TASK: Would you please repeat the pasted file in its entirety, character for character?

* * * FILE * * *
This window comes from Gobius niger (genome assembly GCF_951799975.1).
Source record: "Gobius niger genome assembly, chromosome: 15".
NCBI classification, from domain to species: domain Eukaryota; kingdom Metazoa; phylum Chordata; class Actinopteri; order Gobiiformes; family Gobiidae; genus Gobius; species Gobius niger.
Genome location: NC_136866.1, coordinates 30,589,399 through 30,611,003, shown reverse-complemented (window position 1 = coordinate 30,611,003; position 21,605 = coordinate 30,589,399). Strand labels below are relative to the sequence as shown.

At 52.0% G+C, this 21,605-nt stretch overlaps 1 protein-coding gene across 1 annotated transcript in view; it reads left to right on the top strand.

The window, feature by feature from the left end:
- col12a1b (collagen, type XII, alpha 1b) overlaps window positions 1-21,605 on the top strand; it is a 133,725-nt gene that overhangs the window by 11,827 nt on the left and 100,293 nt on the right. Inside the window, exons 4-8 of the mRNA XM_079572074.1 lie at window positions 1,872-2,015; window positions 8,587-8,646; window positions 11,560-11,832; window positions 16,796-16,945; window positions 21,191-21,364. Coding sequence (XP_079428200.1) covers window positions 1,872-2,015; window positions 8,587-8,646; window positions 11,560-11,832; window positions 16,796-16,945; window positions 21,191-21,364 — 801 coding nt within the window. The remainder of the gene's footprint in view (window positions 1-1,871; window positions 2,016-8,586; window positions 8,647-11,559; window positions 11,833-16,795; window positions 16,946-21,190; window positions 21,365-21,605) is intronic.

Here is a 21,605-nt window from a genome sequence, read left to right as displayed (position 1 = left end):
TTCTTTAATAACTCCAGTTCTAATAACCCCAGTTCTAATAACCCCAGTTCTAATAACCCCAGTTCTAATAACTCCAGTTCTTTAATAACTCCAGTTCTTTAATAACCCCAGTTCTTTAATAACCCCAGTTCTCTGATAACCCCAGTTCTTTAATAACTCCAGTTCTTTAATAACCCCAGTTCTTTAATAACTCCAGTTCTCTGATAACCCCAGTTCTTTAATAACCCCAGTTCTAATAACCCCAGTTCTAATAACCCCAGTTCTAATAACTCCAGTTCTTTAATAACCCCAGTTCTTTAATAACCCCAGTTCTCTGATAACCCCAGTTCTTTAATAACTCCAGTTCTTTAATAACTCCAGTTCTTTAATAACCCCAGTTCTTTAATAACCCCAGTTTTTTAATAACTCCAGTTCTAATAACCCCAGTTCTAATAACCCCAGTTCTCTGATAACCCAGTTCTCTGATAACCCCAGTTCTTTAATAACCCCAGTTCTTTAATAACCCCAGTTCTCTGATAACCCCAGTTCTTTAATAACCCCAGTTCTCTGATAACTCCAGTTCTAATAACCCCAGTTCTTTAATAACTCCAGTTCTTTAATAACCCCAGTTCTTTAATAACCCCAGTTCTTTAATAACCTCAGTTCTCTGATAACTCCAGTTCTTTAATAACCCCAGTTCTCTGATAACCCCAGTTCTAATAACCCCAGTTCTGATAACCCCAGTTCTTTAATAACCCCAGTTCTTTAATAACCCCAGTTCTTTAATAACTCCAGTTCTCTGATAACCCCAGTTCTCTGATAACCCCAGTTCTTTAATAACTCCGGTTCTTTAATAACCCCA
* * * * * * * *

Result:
This window comes from Gobius niger (genome assembly GCF_951799975.1).
Source record: "Gobius niger genome assembly, chromosome: 15".
NCBI classification, from domain to species: domain Eukaryota; kingdom Metazoa; phylum Chordata; class Actinopteri; order Gobiiformes; family Gobiidae; genus Gobius; species Gobius niger.
Genome location: NC_136866.1, coordinates 30,589,399 through 30,611,003, shown reverse-complemented (window position 1 = coordinate 30,611,003; position 21,605 = coordinate 30,589,399). Strand labels below are relative to the sequence as shown.

At 52.0% G+C, this 21,605-nt stretch overlaps 1 protein-coding gene across 1 annotated transcript in view; it reads left to right on the top strand.

The window, feature by feature from the left end:
- col12a1b (collagen, type XII, alpha 1b) overlaps window positions 1-21,605 on the top strand; it is a 133,725-nt gene that overhangs the window by 11,827 nt on the left and 100,293 nt on the right. Inside the window, exons 4-8 of the mRNA XM_079572074.1 lie at window positions 1,872-2,015; window positions 8,587-8,646; window positions 11,560-11,832; window positions 16,796-16,945; window positions 21,191-21,364. Coding sequence (XP_079428200.1) covers window positions 1,872-2,015; window positions 8,587-8,646; window positions 11,560-11,832; window positions 16,796-16,945; window positions 21,191-21,364 — 801 coding nt within the window. The remainder of the gene's footprint in view (window positions 1-1,871; window positions 2,016-8,586; window positions 8,647-11,559; window positions 11,833-16,795; window positions 16,946-21,190; window positions 21,365-21,605) is intronic.

Here is a 21,605-nt window from a genome sequence, read left to right as displayed (position 1 = left end):
TTCTTTAATAACTCCAGTTCTAATAACCCCAGTTCTAATAACCCCAGTTCTAATAACCCCAGTTCTAATAACTCCAGTTCTTTAATAACTCCAGTTCTTTAATAACCCCAGTTCTTTAATAACCCCAGTTCTCTGATAACCCCAGTTCTTTAATAACTCCAGTTCTTTAATAACCCCAGTTCTTTAATAACTCCAGTTCTCTGATAACCCCAGTTCTTTAATAACCCCAGTTCTAATAACCCCAGTTCTAATAACCCCAGTTCTAATAACTCCAGTTCTTTAATAACCCCAGTTCTTTAATAACCCCAGTTCTCTGATAACCCCAGTTCTTTAATAACTCCAGTTCTTTAATAACTCCAGTTCTTTAATAACCCCAGTTCTTTAATAACCCCAGTTTTTTAATAACTCCAGTTCTAATAACCCCAGTTCTAATAACCCCAGTTCTCTGATAACCCAGTTCTCTGATAACCCCAGTTCTTTAATAACCCCAGTTCTTTAATAACCCCAGTTCTCTGATAACCCCAGTTCTTTAATAACCCCAGTTCTCTGATAACTCCAGTTCTAATAACCCCAGTTCTTTAATAACTCCAGTTCTTTAATAACCCCAGTTCTTTAATAACCCCAGTTCTTTAATAACCTCAGTTCTCTGATAACTCCAGTTCTTTAATAACCCCAGTTCTCTGATAACCCCAGTTCTAATAACCCCAGTTCTGATAACCCCAGTTCTTTAATAACCCCAGTTCTTTAATAACCCCAGTTCTTTAATAACTCCAGTTCTCTGATAACCCCAGTTCTCTGATAACCCCAGTTCTTTAATAACTCCGGTTCTTTAATAACCCCA